Tips for Reading Food Labels

By Angela Sidlo/ Certified Health Coach and Co-op Board Member

Angela Sidlo for webMost packaged foods have a Nutrition Facts label. Here are some tips for reading the label and making smart food choices:

Check servings and calories. Look at the serving size and how many servings you are actually eating.  That bowl of chips you ate while watching the ball game could have been as much as 4 servings worth!  That means 4 times the calories too.

Make your calories count.  Look at the calories on the label and compare them with the nutrients they offer.  Tip: When you look at a food’s nutrition label, first check the calories, and then check the nutrients to decide whether the food is worth eating.
reading nutrition label for web
Eat less sugar.  Read the ingredient list, if sugars are one of the first few ingredients, put it back on the shelf. 4 grams of sugar equals 1 teaspoon.  The American Heart Association (AHA) recommends for men: 150 calories per day (37.5 grams or 9 teaspoons), women: 100 calories per day (25 grams or 6 teaspoons).  Tip: names for added sugars (caloric sweeteners) include sucrose, glucose, high fructose corn syrup, corn syrup, maple syrup, and fructose.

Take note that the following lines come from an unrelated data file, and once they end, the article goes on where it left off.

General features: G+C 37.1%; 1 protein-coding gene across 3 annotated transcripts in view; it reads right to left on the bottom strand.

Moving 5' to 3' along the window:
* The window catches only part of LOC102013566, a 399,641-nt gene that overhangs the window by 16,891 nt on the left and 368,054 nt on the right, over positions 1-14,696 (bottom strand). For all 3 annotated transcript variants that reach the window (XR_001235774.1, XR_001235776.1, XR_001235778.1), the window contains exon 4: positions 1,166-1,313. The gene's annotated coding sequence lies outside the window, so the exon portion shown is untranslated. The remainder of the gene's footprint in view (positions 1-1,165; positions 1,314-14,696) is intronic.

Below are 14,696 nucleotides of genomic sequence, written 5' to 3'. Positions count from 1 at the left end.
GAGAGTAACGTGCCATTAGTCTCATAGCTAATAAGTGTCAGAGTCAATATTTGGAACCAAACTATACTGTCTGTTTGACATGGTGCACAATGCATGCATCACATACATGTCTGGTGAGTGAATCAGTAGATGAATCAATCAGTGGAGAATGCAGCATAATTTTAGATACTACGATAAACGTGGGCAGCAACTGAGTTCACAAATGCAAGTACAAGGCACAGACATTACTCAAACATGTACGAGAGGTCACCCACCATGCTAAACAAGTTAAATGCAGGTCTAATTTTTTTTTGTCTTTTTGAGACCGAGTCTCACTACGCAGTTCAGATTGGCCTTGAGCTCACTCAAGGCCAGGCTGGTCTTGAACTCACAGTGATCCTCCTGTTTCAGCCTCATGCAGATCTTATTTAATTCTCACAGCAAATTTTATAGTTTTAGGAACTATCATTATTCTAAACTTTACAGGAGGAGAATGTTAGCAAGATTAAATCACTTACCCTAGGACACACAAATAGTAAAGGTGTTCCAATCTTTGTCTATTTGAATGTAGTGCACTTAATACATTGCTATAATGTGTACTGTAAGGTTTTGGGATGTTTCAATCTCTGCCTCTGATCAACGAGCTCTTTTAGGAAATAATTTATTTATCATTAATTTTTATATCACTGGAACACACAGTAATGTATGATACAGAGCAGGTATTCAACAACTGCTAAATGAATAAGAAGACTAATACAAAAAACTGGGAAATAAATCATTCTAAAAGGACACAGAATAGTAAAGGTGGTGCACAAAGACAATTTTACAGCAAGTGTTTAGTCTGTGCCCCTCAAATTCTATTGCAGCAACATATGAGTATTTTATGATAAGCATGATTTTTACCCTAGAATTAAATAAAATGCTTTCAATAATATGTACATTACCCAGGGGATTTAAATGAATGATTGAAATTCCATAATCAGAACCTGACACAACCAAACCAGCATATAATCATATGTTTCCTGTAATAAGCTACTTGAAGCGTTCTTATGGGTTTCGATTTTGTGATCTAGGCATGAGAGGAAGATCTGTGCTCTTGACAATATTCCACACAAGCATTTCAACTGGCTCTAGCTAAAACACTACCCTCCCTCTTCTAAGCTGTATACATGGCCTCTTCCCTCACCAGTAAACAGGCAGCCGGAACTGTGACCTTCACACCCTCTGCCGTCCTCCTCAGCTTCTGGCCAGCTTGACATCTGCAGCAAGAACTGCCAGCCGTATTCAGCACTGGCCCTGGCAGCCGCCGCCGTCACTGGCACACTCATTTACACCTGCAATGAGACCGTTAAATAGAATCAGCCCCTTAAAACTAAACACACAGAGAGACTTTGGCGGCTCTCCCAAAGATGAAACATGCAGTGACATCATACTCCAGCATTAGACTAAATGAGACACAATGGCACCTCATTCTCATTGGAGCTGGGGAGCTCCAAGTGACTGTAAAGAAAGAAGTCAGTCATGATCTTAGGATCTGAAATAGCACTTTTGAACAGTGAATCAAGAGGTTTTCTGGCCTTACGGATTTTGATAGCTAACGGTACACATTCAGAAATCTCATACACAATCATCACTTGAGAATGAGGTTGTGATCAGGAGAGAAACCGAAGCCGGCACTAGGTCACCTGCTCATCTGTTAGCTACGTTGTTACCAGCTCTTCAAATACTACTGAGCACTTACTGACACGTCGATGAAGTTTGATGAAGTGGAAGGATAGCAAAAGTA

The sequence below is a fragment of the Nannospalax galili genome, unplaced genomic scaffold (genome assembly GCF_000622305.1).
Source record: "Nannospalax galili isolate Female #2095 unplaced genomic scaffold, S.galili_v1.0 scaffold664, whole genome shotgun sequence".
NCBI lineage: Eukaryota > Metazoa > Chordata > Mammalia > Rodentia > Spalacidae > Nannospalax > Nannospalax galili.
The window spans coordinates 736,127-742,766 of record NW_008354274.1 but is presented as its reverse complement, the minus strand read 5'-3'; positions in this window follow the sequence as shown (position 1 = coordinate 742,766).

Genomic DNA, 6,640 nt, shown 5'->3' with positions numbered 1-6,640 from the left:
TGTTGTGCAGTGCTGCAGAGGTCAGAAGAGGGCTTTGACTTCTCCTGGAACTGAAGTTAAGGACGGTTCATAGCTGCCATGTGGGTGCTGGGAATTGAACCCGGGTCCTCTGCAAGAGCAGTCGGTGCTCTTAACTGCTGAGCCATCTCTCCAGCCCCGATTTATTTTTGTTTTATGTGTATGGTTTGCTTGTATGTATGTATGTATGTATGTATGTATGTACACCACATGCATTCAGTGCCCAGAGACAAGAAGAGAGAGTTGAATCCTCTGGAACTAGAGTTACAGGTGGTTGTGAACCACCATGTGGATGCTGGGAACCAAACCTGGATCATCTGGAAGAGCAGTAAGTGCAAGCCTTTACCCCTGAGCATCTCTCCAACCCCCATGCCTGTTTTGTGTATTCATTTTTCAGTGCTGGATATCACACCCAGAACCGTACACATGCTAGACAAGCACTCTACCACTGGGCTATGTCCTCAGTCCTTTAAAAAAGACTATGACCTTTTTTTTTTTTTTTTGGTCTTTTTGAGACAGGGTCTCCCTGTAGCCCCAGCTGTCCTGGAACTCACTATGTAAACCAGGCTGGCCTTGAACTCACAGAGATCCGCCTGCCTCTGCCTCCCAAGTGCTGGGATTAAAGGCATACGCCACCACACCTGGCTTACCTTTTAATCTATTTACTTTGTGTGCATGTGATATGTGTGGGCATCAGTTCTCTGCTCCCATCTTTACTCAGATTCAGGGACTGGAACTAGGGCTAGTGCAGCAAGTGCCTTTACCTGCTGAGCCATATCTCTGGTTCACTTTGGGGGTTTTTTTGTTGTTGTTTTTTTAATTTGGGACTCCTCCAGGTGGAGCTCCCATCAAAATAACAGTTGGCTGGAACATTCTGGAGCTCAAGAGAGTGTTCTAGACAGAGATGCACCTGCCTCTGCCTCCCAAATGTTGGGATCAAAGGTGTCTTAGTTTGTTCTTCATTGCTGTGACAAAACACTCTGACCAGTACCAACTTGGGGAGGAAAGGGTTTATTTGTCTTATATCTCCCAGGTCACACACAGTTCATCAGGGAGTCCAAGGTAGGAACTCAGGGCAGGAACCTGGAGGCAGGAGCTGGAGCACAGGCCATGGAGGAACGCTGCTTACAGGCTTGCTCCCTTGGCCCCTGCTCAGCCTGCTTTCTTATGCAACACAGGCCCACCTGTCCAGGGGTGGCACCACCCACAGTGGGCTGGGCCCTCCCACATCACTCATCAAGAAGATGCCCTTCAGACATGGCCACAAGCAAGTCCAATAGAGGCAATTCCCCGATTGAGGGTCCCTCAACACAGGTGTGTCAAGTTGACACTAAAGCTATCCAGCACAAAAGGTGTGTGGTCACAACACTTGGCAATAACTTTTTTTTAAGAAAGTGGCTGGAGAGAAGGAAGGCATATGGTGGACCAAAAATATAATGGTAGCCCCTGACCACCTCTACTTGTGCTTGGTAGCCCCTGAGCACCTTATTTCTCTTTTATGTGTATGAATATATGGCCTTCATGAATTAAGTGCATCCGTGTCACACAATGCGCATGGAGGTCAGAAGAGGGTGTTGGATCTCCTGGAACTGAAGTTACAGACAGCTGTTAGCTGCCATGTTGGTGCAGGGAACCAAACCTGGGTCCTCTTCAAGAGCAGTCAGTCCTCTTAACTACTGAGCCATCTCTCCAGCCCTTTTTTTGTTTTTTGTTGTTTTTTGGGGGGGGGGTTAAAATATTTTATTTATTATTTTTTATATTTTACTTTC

Know your fats.  Look for foods low in saturated and trans fats, and cholesterol, for heart health.  Most of the fats you eat should be polyunsaturated and monounsaturated fats, such as those in fish, nuts, and vegetable oils.  My favorite good oils list includes olive, avocado, sesame, sunflower and organic canola oils.  Tip: goods fats should be in the range of 20% to 35% of the total calories you eat.

Reduce sodium (salt); increase potassium.  Research shows that eating no more than 1,500 milligrams of sodium each day, the equivalent of about 3/4 teaspoon, reduces the risk of high blood pressure.  To meet the daily potassium recommendation of at least 4,700 milligrams, consume fruits and vegetables that are sources of potassium including: sweet potatoes, beet greens, white potatoes, white beans, prune juice, and bananas.  These counteract some of sodium’s effects on blood pressure.  When choosing salt, get himalayan or sea salt as they are high in trace minerals as well.

Use the % Daily Value (% DV) column: 5% DV or less is low, and 20% DV or more is high.

Keep these low: saturated and trans fats, cholesterol, and sodium.

Get enough of these: potassium and fiber, vitamins A, C, and D, calcium, and iron.
Check the calories: 400 or more calories per serving of a single food item is high.

To learn more about Angela Sidlo or to get in touch, check out her web site.

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